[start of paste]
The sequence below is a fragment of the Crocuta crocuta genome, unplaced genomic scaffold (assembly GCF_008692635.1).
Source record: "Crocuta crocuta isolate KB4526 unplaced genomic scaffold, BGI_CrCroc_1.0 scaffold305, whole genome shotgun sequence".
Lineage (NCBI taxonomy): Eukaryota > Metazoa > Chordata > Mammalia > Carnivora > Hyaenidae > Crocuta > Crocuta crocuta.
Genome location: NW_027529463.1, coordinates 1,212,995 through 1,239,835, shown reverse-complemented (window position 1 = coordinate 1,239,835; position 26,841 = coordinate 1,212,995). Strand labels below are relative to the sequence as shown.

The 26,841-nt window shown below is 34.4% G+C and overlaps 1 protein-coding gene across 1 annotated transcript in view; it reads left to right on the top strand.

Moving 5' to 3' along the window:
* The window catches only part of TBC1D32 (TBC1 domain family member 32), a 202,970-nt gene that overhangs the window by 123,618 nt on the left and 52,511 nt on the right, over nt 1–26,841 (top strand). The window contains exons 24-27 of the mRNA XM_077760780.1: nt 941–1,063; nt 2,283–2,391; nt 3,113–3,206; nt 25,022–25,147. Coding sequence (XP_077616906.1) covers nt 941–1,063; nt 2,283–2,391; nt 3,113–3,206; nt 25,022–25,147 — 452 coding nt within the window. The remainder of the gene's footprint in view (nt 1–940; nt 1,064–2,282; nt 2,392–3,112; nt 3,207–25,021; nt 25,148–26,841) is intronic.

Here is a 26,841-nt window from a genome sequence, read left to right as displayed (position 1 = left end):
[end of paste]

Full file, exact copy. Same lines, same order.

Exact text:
The sequence below is a fragment of the Crocuta crocuta genome, unplaced genomic scaffold (assembly GCF_008692635.1).
Source record: "Crocuta crocuta isolate KB4526 unplaced genomic scaffold, BGI_CrCroc_1.0 scaffold305, whole genome shotgun sequence".
Lineage (NCBI taxonomy): Eukaryota > Metazoa > Chordata > Mammalia > Carnivora > Hyaenidae > Crocuta > Crocuta crocuta.
Genome location: NW_027529463.1, coordinates 1,212,995 through 1,239,835, shown reverse-complemented (window position 1 = coordinate 1,239,835; position 26,841 = coordinate 1,212,995). Strand labels below are relative to the sequence as shown.

The 26,841-nt window shown below is 34.4% G+C and overlaps 1 protein-coding gene across 1 annotated transcript in view; it reads left to right on the top strand.

Moving 5' to 3' along the window:
* The window catches only part of TBC1D32 (TBC1 domain family member 32), a 202,970-nt gene that overhangs the window by 123,618 nt on the left and 52,511 nt on the right, over nt 1–26,841 (top strand). The window contains exons 24-27 of the mRNA XM_077760780.1: nt 941–1,063; nt 2,283–2,391; nt 3,113–3,206; nt 25,022–25,147. Coding sequence (XP_077616906.1) covers nt 941–1,063; nt 2,283–2,391; nt 3,113–3,206; nt 25,022–25,147 — 452 coding nt within the window. The remainder of the gene's footprint in view (nt 1–940; nt 1,064–2,282; nt 2,392–3,112; nt 3,207–25,021; nt 25,148–26,841) is intronic.

Here is a 26,841-nt window from a genome sequence, read left to right as displayed (position 1 = left end):